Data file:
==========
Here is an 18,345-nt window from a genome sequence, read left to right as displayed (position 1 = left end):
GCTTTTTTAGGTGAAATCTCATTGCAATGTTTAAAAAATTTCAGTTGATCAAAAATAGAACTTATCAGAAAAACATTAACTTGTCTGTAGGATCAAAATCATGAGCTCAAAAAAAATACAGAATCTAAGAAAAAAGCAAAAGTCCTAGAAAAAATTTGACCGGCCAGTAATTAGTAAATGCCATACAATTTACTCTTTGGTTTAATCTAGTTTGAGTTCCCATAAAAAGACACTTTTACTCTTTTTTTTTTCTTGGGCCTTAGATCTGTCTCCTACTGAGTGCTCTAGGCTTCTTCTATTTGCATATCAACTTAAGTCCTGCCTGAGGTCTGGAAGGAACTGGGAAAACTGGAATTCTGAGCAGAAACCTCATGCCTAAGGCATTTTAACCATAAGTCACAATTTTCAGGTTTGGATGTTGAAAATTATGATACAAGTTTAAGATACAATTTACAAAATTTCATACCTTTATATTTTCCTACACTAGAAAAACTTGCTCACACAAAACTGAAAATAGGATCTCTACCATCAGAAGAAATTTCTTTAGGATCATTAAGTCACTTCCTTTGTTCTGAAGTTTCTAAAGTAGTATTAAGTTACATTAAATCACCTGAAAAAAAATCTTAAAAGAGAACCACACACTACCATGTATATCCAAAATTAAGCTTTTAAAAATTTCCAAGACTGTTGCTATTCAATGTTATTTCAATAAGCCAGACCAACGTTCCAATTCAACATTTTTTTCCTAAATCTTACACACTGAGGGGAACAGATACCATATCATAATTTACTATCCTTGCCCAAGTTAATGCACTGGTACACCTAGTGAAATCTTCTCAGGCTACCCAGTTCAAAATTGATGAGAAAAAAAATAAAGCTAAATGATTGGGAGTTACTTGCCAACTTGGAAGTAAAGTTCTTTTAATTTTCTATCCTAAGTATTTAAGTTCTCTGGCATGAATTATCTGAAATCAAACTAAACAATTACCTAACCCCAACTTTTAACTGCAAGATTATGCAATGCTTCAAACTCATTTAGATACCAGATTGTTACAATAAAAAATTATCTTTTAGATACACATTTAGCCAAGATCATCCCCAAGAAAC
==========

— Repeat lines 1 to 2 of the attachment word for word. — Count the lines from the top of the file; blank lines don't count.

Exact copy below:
Here is an 18,345-nt window from a genome sequence, read left to right as displayed (position 1 = left end):
GCTTTTTTAGGTGAAATCTCATTGCAATGTTTAAAAAATTTCAGTTGATCAAAAATAGAACTTATCAGAAAAACATTAACTTGTCTGTAGGATCAAAATCATGAGCTCAAAAAAAATACAGAATCTAAGAAAAAAGCAAAAGTCCTAGAAAAAATTTGACCGGCCAGTAATTAGTAAATGCCATACAATTTACTCTTTGGTTTAATCTAGTTTGAGTTCCCATAAAAAGACACTTTTACTCTTTTTTTTTTCTTGGGCCTTAGATCTGTCTCCTACTGAGTGCTCTAGGCTTCTTCTATTTGCATATCAACTTAAGTCCTGCCTGAGGTCTGGAAGGAACTGGGAAAACTGGAATTCTGAGCAGAAACCTCATGCCTAAGGCATTTTAACCATAAGTCACAATTTTCAGGTTTGGATGTTGAAAATTATGATACAAGTTTAAGATACAATTTACAAAATTTCATACCTTTATATTTTCCTACACTAGAAAAACTTGCTCACACAAAACTGAAAATAGGATCTCTACCATCAGAAGAAATTTCTTTAGGATCATTAAGTCACTTCCTTTGTTCTGAAGTTTCTAAAGTAGTATTAAGTTACATTAAATCACCTGAAAAAAAATCTTAAAAGAGAACCACACACTACCATGTATATCCAAAATTAAGCTTTTAAAAATTTCCAAGACTGTTGCTATTCAATGTTATTTCAATAAGCCAGACCAACGTTCCAATTCAACATTTTTTTCCTAAATCTTACACACTGAGGGGAACAGATACCATATCATAATTTACTATCCTTGCCCAAGTTAATGCACTGGTACACCTAGTGAAATCTTCTCAGGCTACCCAGTTCAAAATTGATGAGAAAAAAAATAAAGCTAAATGATTGGGAGTTACTTGCCAACTTGGAAGTAAAGTTCTTTTAATTTTCTATCCTAAGTATTTAAGTTCTCTGGCATGAATTATCTGAAATCAAACTAAACAATTACCTAACCCCAACTTTTAACTGCAAGATTATGCAATGCTTCAAACTCATTTAGATACCAGATTGTTACAATAAAAAATTATCTTTTAGATACACATTTAGCCAAGATCATCCCCAAGAAAC